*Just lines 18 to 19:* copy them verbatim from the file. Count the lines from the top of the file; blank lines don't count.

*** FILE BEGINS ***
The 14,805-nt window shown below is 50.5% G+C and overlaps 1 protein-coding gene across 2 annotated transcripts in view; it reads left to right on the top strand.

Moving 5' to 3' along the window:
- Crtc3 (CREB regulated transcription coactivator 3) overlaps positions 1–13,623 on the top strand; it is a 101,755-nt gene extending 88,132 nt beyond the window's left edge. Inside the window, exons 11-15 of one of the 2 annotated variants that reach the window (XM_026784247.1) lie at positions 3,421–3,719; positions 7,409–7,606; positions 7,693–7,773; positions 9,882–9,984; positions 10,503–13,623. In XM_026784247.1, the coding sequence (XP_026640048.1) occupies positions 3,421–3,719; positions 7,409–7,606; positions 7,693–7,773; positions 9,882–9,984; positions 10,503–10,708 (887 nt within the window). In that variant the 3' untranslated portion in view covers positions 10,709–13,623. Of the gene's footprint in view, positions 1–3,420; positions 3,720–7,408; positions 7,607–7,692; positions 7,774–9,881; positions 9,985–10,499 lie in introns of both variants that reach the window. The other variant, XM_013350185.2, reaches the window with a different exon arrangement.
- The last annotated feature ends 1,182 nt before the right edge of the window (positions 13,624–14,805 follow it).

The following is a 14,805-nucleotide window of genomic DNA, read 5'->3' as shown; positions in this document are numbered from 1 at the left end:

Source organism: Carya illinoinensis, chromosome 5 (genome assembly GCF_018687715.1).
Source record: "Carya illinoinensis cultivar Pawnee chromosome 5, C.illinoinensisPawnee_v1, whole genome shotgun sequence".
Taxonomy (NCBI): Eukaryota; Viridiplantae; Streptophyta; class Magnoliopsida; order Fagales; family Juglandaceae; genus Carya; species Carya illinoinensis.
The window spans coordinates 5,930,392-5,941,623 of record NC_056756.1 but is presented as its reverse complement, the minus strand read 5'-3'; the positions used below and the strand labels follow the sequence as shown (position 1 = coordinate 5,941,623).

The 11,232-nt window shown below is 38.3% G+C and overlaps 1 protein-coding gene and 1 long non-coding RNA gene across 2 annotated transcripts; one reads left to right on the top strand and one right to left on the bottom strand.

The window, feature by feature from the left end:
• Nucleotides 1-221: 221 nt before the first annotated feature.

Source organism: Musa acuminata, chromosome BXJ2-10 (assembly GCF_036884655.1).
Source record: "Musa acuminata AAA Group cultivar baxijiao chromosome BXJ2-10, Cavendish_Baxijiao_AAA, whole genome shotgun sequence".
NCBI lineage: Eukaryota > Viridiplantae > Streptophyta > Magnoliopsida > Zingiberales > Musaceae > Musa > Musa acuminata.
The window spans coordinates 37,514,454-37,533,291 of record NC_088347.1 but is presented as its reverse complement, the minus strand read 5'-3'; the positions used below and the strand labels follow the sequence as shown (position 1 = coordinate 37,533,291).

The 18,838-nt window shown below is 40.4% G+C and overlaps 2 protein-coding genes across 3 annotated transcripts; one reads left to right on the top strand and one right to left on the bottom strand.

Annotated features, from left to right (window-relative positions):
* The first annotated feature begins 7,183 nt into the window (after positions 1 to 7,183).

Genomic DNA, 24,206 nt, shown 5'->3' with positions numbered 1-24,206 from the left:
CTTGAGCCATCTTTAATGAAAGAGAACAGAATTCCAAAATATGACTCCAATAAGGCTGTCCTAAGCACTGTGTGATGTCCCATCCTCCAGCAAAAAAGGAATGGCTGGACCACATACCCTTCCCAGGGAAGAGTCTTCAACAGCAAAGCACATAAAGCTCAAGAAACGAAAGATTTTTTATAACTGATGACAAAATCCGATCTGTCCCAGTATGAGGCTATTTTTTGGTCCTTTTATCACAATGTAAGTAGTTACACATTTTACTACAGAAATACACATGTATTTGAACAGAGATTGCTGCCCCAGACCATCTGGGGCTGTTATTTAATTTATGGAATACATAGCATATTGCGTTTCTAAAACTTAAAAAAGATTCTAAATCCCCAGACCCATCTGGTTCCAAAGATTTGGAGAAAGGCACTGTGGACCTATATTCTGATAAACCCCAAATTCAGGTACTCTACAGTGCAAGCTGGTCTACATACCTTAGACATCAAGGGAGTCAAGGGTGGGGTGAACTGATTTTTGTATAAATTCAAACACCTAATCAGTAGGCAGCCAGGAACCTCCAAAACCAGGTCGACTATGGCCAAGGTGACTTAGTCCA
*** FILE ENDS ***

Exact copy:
Annotated features, from left to right (window-relative positions):
* The first annotated feature begins 7,183 nt into the window (after positions 1 to 7,183).